At Barrett’s, Change is for the Best
Barrett’s Grill has given new life to the spot formerly known as Greystone.
Editor's Note: Have you eaten at Barrett's Grill? What did you think? Tell us in the comments.
Restaurant Week may just be the greatest idea since sliced bread. Who doesn’t love a great food idea during a week of natural disasters that rarely ever befall Maryland?
Not that Cockeysville has a dearth of restaurants, but I’ve been around the block a few times, and Baltimore County Restaurant Week provided the inspiration I needed at the end of a trying week. I perused the site and found a restaurant I had not yet heard of – Barrett’s Grill.
I popped it into the GPS, and imagine my surprise when I ended up at the Hunt Valley Towne Center. It turns out that Barrett’s Grill is actually Barrett’s Grill nee Greystone Grill.
I’ll admit it – someone is out of the loop and clearly in need of catching up on her reading.
But the point is Restaurant Week got me out of the house and into Barrett’s, and it was nothing short of a very pleasant surprise.
When I arrived and realized I’d be dining at the former Greystone, I was a little bit hesitant. I hadn’t been to Greystone before, and I had heard that it was somewhat pretentious and perhaps an overrated, mediocre steakhouse.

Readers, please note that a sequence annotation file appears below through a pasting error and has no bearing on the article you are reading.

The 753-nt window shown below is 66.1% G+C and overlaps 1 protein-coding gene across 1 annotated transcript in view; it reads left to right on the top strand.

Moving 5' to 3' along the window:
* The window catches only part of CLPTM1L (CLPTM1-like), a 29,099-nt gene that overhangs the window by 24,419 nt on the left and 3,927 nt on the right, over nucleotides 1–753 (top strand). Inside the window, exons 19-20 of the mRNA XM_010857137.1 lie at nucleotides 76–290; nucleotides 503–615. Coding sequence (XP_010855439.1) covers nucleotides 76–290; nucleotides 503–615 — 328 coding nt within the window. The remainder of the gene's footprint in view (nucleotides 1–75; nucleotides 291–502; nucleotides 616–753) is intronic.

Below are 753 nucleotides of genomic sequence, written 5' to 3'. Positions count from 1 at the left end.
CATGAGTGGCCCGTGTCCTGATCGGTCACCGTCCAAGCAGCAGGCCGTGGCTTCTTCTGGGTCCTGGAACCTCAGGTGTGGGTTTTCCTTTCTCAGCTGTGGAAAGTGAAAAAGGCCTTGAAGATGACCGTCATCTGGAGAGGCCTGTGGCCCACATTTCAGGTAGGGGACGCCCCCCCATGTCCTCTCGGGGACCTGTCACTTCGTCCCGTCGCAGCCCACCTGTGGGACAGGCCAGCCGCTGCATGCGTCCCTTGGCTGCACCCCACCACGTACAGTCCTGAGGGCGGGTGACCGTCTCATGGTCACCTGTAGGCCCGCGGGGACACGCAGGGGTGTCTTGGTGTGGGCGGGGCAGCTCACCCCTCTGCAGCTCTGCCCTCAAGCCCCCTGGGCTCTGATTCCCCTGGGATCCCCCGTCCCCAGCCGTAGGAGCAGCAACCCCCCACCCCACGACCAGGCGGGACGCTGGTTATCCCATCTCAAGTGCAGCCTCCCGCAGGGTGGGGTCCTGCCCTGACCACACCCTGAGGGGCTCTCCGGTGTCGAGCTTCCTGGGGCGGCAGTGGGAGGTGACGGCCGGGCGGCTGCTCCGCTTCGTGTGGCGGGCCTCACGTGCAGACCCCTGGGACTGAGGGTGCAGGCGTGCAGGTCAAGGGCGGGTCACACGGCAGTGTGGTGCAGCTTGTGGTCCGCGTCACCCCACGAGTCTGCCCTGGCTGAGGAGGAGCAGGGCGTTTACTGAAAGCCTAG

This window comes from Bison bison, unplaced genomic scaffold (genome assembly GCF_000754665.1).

But as soon as I entered, my doubts were laid to rest. The hosts were so incredibly friendly and attentive that I was instantly excited for my meal. It was also immediately noticeable how knowledgeable the staff was, from top to bottom, about the changes the restaurant had undergone as well as the menu items.
According to the hosts, the new owners, John Barrett, his father, and their partner Michael Sipes bought Greystone in February and gradually began to change things around.
Having not been to Greystone prior to its reincarnation, I cannot compare, but what I can say is that the new owners have delivered on their stated mission. The website says the owners strive to provide “high-quality, fresh ingredients prepared expertly and customer service that positively stands out from the competition.” My first visit to Barrett’s Grill exemplified just that.
It was the perfect Hurricane Eve, pre-apocalypse dinner. After a long, strange week, my roommate and I met to indulge in what Barrett’s had to offer.
This, of course, started with cocktails. She opted for the Greystone iced tea ($7), a summery blend of peach vodka, iced tea and lemonade. I chose the orange crush ($8), a favorite of mine from Canton’s Mama’s on the Half Shell, and it was a bit on the strong side for this lightweight, but for others, this might have made it better than the Mama’s version.
We both decided to start with soup. Her crab and roasted corn soup ($7) was a savory, creamy seafood bisque that I would have envied if my chicken tortilla soup ($6), a chef’s selection, hadn’t been so delectable with its robust, spicy flavor.
My petite filet mignon ($22) was perfectly cooked to order, nicely browned on the outside and complemented by buttery, garlicky string beans on the side. I sampled my roommate’s crab and champagne pasta ($19) as well, which had a bold kick to its tomato sauce over penne pasta.
Finally, we both ordered the creamy key lime pie for dessert, and the perfect consistency and flavor told me what I already had guessed. If new ownership tends to signal the downfall of many restaurants, Barrett’s is on pace to reverse the trend.